Targeted training of examiners? This is just insulting. As if the USPTO doesn’t train its patent examiners or the patent examiners are in some way in need of re-programming.
This is laughable anyway. There are over 7,800 patent examiners and expecting them to all be on the same page at the same time when the Supreme Court in their infinite wisdom abhors bright line rules is ridiculous.
Further, re-training patent examiners will only matter if they are trained with new material and information that is different from what they are currently doing relating to functional claiming. The trouble is this is not the role of the Executive Branch. Functional claiming stems from the Patent Act (specifically 35 U.S.C. 112(f)) and the case law interpreting the statute. I just don’t see any justification under our system of government for the Executive Branch to swoop in and change well-established interpretations of a statute without amendment by Congress or a varied alteration by the Judiciary. The role of the Executive Branch is to enforce the law, not to redefine the law.
3. Empowering Downstream Users
With respect to empowering the people, the White House explained:
Today, the PTO is announcing new education and outreach materials, including an accessible, plain-English web site offering answers to common questions by those facing demands from a possible troll.
How is a plain-English Frequently Asked Questions (FAQs) page on the USPTO going to do anything substantive? This is a nearly comical feel good but accomplish nothing step. People sued by those who are engaging in extortion with crappy patents don’t need a FAQ page to tell them that they are not infringing and the patent they are being sued on is laughably incomplete. What they need is a streamlined and affordable way to band together with others similarly situated to challenge the patent in an affordable proceeding at the USPTO. So while a FAQ section is easy to put together it isn’t going to help and what would help isn’t being pursued.
And don’t give me that there are new ways to challenge bad patents. Those who are the problem seek extortion payments of $10,000, $20,000 or $50,000. The filing fee to challenge a patent after issue is many thousands of dollars and the legal fees can go well into the hundreds of thousands of dollars. That is less than litigation, but way more than an individual or small mom-and-pop can pay. So the exorbitant fees for these reviews and the complexity of the procedural rules makes them useful for those who have money in the first place.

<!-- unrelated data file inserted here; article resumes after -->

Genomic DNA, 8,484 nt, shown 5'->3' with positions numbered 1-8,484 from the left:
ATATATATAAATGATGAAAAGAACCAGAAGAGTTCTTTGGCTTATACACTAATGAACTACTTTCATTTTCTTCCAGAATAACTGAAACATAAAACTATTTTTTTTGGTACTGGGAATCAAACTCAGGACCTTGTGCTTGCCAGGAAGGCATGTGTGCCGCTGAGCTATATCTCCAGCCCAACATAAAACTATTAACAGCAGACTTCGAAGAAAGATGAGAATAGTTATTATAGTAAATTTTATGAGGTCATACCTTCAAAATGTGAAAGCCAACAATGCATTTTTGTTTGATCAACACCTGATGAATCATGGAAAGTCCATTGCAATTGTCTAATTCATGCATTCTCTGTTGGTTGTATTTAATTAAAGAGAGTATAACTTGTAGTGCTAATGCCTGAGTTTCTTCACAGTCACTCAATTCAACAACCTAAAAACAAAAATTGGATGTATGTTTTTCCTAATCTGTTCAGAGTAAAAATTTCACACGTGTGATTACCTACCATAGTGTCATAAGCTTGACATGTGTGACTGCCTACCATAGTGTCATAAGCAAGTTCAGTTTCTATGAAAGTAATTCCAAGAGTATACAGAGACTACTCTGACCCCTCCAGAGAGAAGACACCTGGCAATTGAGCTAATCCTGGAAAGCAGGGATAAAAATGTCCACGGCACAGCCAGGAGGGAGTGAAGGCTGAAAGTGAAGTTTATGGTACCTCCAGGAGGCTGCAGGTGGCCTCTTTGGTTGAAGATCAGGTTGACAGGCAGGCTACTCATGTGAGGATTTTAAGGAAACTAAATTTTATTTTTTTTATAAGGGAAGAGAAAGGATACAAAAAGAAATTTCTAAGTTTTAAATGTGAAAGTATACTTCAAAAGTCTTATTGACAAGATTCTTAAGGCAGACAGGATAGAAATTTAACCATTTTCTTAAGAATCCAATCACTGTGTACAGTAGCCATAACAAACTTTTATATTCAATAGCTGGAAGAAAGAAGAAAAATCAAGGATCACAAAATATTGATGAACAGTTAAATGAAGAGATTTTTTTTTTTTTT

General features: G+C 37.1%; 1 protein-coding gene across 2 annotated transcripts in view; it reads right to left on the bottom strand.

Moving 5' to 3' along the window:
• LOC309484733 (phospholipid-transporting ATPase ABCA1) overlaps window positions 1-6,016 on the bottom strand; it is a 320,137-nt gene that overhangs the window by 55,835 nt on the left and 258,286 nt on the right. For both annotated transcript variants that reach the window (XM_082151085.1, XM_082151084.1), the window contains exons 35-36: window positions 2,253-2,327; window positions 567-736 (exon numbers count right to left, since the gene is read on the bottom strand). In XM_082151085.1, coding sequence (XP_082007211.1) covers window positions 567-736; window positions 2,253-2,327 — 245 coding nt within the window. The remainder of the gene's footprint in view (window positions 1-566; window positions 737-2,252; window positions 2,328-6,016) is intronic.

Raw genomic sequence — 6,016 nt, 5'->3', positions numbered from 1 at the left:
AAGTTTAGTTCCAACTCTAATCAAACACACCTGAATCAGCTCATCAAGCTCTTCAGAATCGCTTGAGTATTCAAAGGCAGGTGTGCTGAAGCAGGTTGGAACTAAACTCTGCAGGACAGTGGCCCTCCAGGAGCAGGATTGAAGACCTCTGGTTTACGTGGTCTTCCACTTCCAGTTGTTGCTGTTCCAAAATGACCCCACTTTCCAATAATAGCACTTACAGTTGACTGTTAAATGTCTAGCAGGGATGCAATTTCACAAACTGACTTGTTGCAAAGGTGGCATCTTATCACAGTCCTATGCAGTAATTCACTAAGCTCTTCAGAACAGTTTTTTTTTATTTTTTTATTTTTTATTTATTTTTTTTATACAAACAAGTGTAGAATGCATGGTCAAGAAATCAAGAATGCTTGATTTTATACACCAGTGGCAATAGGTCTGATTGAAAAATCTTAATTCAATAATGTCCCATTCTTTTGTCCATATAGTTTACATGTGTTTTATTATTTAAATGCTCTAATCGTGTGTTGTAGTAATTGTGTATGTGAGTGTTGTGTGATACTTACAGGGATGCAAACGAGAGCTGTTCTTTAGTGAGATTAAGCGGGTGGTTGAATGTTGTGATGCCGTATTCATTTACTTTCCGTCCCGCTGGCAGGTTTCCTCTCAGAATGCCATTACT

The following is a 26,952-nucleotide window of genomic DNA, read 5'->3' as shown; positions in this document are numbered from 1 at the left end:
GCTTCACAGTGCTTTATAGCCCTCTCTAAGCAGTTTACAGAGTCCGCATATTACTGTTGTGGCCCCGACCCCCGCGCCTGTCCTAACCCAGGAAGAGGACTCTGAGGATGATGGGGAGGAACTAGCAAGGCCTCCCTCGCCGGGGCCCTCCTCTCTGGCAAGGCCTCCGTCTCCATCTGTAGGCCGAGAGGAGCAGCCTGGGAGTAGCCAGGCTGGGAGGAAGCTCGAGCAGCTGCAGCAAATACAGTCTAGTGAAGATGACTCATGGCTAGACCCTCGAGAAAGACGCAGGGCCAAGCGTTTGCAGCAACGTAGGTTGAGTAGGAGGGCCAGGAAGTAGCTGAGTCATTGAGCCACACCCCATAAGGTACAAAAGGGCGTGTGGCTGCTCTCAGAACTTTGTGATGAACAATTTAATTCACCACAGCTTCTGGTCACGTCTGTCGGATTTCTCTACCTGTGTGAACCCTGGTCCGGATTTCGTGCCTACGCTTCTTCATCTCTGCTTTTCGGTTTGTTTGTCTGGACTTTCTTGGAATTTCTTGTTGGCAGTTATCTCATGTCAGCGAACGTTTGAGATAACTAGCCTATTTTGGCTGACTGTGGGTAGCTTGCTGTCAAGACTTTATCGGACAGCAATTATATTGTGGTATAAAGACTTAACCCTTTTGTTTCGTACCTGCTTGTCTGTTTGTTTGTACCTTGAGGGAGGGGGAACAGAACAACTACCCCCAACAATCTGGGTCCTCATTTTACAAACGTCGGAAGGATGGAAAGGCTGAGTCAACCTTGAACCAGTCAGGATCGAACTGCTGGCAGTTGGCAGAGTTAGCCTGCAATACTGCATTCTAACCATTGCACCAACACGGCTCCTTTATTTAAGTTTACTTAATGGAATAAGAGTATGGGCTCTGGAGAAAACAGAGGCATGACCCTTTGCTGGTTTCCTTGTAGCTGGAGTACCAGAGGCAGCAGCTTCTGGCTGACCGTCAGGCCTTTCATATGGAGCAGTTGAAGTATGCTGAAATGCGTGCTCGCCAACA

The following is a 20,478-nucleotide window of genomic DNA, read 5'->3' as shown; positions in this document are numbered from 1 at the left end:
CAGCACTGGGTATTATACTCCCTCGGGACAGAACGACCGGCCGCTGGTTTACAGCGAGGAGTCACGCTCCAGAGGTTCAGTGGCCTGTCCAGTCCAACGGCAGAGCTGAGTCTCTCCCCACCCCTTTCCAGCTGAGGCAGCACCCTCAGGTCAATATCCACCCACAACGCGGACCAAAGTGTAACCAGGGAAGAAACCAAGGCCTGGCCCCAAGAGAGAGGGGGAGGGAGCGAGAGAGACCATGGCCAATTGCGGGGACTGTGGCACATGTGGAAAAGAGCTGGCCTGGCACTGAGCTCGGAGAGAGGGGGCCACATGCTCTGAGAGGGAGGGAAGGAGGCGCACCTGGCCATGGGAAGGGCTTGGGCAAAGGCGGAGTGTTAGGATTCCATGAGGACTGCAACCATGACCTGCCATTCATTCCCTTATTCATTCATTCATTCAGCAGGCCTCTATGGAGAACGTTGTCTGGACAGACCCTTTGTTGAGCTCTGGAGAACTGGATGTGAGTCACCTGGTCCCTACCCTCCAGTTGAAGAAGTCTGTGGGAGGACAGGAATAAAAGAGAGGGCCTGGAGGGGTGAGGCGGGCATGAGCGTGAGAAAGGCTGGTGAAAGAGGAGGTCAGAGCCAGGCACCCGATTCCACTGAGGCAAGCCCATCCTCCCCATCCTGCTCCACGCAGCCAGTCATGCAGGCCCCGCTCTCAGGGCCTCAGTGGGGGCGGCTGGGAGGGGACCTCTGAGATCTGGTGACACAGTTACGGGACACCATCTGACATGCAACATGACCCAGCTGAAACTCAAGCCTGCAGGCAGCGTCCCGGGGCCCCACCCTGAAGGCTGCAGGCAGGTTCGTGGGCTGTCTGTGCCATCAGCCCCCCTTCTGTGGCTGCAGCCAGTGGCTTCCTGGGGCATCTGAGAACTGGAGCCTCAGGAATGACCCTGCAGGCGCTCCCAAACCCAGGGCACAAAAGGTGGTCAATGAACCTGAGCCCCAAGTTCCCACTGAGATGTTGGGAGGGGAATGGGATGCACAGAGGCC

4. Expanding Dedicated Outreach and Study
On outreach the White House explained:
Today, we are announcing an expansion of our outreach efforts, including six months of high-profile events across the country to develop new ideas and consensus around updates to patent policies and laws. We are also announcing an expansion of the PTO Edison Scholars Program, which will bring distinguished academic experts to the PTO to develop — and make available to the public — more robust data and research on the issues bearing on abusive litigation.
How is expanding the Scholars Program going to accomplish anything useful? Does the White House think that patent scholars are in short supply or can’t engage in research without the assistance of the federal government? While there are others I can point to, allow me to single out Professor Robin Feldman of the University of California Hastings College of Law, who is a frequent guest contributor here on IPWatchdog.com. Professor Feldman has been at the forefront of doing tremendous research on abusive litigation, bringing many facts to the debate. See, for example, articles by Professor Feldman. More facts are never bad, but this type of factual information and “robust data and research” is already going on in the private sector without government assistance.
As for talking about the problem, that is fine if we are really going to talk about the issues and not just pretend that patent litigation abuse is a one way street. Still, there has been ongoing and lengthy discussions within the private sector at conference after conference. More talk won’t change the reality that the Silicon Valley elite settle crappy claims and litigate good claims to the death. Similarly, more talk won’t change the fact that mom-and-pop companies are being forced to pay extortion-like payments for bad claims. Furthermore, it won’t change the reality that there are numerous non-practicing entities that are innovators that have always been the backbone of the U.S. innovation economy. In fact, none other than Thomas Edison was a non-practising entity and few, if any, would consider him a patent troll.
5. Strengthen Enforcement Process of Exclusion Orders
On exclusion order the White House explained:
[T]he U.S. Intellectual Property Enforcement Coordinator will launch an interagency review of existing procedures that [Customs and Border Protection] and the
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use to evaluate the scope of exclusion orders and work to ensure the process and standards utilized during exclusion order enforcement activities are transparent, effective, and efficient.
Frankly, I’m not sure what this even means. Given that President Obama supports legislation that would limit the ability of the ITC to issue injunctions I have to question how fair and balanced this interagency review will be and what such a review might hope to achieve. Big tech companies have been working to strip the ITC of jurisdiction since at least the time the ink was still wet on President Obama’s signature on the America Invents Act on September 16, 2011. I am particularly suspicious of such efforts. For more see NPE Data Does Not Support Patent Infringer Lobby, Follow the Money – Will the ITC Lose Jurisdiction? and Are Some Patent Owners More Equal than Others?- - - - - - - - - -
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About the Author
Gene Quinn is a Patent Attorney and the founder of the popular blog IPWatchdog.com, which has for three of the last four years (i.e., 2010, 2012 and 2103) been recognized as the top intellectual property blog by the American Bar Association. He is also a principal lecturer in the PLI Patent Bar Review Course. As an electrical engineer with a computer engineering focus his specialty is electronic and computer devices, Internet applications, software and business methods.